Skip to main content
Open Access Publications from the University of California

UC San Diego

UC San Diego Electronic Theses and Dissertations bannerUC San Diego

Multifunctional Electrochemistry and Molecular Designs for Energy Storage and Conversion


In realization of carbon neutral and sustainable society, it is an imperative duty to develop giant energy storage systems for solar/wind power plants and for electrified automotive vehicles. Rechargeable lithium (Li) metal battery, once abandoned three decades ago due to the safety issues, has been gaining increasing attention from the battery scientists again to surpass the energy density of the contemporary Li-ion cells. One approach to stabilize the interface between Li metal and organic liquid electrolytes is to passivate the Li surface by protective coatings, which can reduce permeation rate of the liquid electrolyte and improve the morphology of electroplated Li deposits. In Chapter 1, recent progress of the protective coatings is summarized, and the material properties are categorized according to the proposed protection mechanisms. Ion conduction through the inorganic coatings is determined by the intrinsic ion conductivity of the material itself and independent from the liquid electrolytes. In contrast, the ion conductivity of polymer coatings is dependent on the swelling behavior in the liquid electrolytes. However, there is a dearth of understanding on factors controlling the swelling ratio of polymer coatings and the influence on ion-transport properties. To answer these questions, we carry out quantitative analysis on the effect of solvent polarity and cross-link density to the ion-transport and rheological properties of a polymer coating in Chapter 2. In Chapter 3, we develop a gel polymer electrolyte for Li metal battery, which can stabilize the surface of Li metal by in-situ formation of robust passivation layer. The electrolyte also possesses a safety feature which can shut-down the battery cycling under the condition of abusive thermal runaway. In addition to the energy storage systems, we also study an electrochemical method to recover energy from waste heat resources. In Chapter 4, we report the method of using vaporization of a volatile redox couple to achieve the highest conversion ratio of voltage (Seebeck coefficient) generated from the temperature gradient. This dissertation contributes to the development of high-density energy storage system and waste heat recovery by leveraging the multifunctional electrochemistry and through the molecular designs of electrolyte materials.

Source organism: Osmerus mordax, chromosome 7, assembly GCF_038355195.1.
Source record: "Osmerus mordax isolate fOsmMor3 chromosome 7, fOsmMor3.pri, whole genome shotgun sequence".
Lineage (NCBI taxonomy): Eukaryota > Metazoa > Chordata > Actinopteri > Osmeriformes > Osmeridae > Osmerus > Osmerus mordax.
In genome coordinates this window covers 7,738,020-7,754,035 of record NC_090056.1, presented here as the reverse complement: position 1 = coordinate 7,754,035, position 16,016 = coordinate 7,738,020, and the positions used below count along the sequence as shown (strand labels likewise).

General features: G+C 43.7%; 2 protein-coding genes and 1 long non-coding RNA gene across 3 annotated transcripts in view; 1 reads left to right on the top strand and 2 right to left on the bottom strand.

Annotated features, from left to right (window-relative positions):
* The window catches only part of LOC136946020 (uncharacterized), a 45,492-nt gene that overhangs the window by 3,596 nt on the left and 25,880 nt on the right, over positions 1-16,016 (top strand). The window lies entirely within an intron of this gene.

Main Content
For improved accessibility of PDF content, download the file to your device.
Current View